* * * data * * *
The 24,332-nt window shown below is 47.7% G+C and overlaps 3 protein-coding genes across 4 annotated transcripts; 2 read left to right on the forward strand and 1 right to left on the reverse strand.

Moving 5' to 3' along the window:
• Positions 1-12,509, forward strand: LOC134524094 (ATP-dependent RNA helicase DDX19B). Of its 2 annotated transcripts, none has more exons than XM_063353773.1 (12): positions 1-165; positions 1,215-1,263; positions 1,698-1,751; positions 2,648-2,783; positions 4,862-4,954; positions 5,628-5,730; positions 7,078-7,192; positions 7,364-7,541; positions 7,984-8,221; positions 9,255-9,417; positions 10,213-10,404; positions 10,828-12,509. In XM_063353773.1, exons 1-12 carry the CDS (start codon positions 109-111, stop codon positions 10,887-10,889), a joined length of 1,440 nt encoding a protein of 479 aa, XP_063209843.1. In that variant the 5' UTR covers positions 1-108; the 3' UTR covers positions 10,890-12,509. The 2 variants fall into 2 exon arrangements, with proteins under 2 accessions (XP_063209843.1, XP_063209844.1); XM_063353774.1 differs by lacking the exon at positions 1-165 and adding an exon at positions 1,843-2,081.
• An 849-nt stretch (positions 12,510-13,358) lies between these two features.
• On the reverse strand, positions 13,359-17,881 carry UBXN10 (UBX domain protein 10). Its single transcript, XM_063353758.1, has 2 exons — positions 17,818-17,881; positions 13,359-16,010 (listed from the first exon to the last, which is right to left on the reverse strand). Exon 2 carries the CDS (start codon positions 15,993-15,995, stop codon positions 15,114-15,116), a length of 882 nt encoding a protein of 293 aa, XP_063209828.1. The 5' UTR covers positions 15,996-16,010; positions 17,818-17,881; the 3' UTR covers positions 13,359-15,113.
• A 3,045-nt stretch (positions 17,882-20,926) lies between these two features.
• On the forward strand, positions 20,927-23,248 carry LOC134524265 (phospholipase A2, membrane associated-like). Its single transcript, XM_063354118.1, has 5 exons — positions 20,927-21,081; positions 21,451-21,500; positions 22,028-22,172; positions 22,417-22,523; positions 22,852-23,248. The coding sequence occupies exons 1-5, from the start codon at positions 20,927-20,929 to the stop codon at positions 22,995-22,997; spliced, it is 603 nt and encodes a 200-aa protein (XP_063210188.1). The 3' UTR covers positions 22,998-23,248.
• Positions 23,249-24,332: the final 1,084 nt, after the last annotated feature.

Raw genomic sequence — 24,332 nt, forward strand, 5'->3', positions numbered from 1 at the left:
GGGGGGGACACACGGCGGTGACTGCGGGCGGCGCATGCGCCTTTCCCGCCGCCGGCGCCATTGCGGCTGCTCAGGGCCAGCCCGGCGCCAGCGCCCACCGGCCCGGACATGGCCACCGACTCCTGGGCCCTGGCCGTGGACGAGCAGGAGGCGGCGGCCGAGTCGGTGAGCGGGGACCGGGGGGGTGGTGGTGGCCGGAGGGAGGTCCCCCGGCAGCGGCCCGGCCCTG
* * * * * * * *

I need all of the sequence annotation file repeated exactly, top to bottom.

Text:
The 24,332-nt window shown below is 47.7% G+C and overlaps 3 protein-coding genes across 4 annotated transcripts; 2 read left to right on the forward strand and 1 right to left on the reverse strand.

Moving 5' to 3' along the window:
• Positions 1-12,509, forward strand: LOC134524094 (ATP-dependent RNA helicase DDX19B). Of its 2 annotated transcripts, none has more exons than XM_063353773.1 (12): positions 1-165; positions 1,215-1,263; positions 1,698-1,751; positions 2,648-2,783; positions 4,862-4,954; positions 5,628-5,730; positions 7,078-7,192; positions 7,364-7,541; positions 7,984-8,221; positions 9,255-9,417; positions 10,213-10,404; positions 10,828-12,509. In XM_063353773.1, exons 1-12 carry the CDS (start codon positions 109-111, stop codon positions 10,887-10,889), a joined length of 1,440 nt encoding a protein of 479 aa, XP_063209843.1. In that variant the 5' UTR covers positions 1-108; the 3' UTR covers positions 10,890-12,509. The 2 variants fall into 2 exon arrangements, with proteins under 2 accessions (XP_063209843.1, XP_063209844.1); XM_063353774.1 differs by lacking the exon at positions 1-165 and adding an exon at positions 1,843-2,081.
• An 849-nt stretch (positions 12,510-13,358) lies between these two features.
• On the reverse strand, positions 13,359-17,881 carry UBXN10 (UBX domain protein 10). Its single transcript, XM_063353758.1, has 2 exons — positions 17,818-17,881; positions 13,359-16,010 (listed from the first exon to the last, which is right to left on the reverse strand). Exon 2 carries the CDS (start codon positions 15,993-15,995, stop codon positions 15,114-15,116), a length of 882 nt encoding a protein of 293 aa, XP_063209828.1. The 5' UTR covers positions 15,996-16,010; positions 17,818-17,881; the 3' UTR covers positions 13,359-15,113.
• A 3,045-nt stretch (positions 17,882-20,926) lies between these two features.
• On the forward strand, positions 20,927-23,248 carry LOC134524265 (phospholipase A2, membrane associated-like). Its single transcript, XM_063354118.1, has 5 exons — positions 20,927-21,081; positions 21,451-21,500; positions 22,028-22,172; positions 22,417-22,523; positions 22,852-23,248. The coding sequence occupies exons 1-5, from the start codon at positions 20,927-20,929 to the stop codon at positions 22,995-22,997; spliced, it is 603 nt and encodes a 200-aa protein (XP_063210188.1). The 3' UTR covers positions 22,998-23,248.
• Positions 23,249-24,332: the final 1,084 nt, after the last annotated feature.

Raw genomic sequence — 24,332 nt, forward strand, 5'->3', positions numbered from 1 at the left:
GGGGGGGACACACGGCGGTGACTGCGGGCGGCGCATGCGCCTTTCCCGCCGCCGGCGCCATTGCGGCTGCTCAGGGCCAGCCCGGCGCCAGCGCCCACCGGCCCGGACATGGCCACCGACTCCTGGGCCCTGGCCGTGGACGAGCAGGAGGCGGCGGCCGAGTCGGTGAGCGGGGACCGGGGGGGTGGTGGTGGCCGGAGGGAGGTCCCCCGGCAGCGGCCCGGCCCTG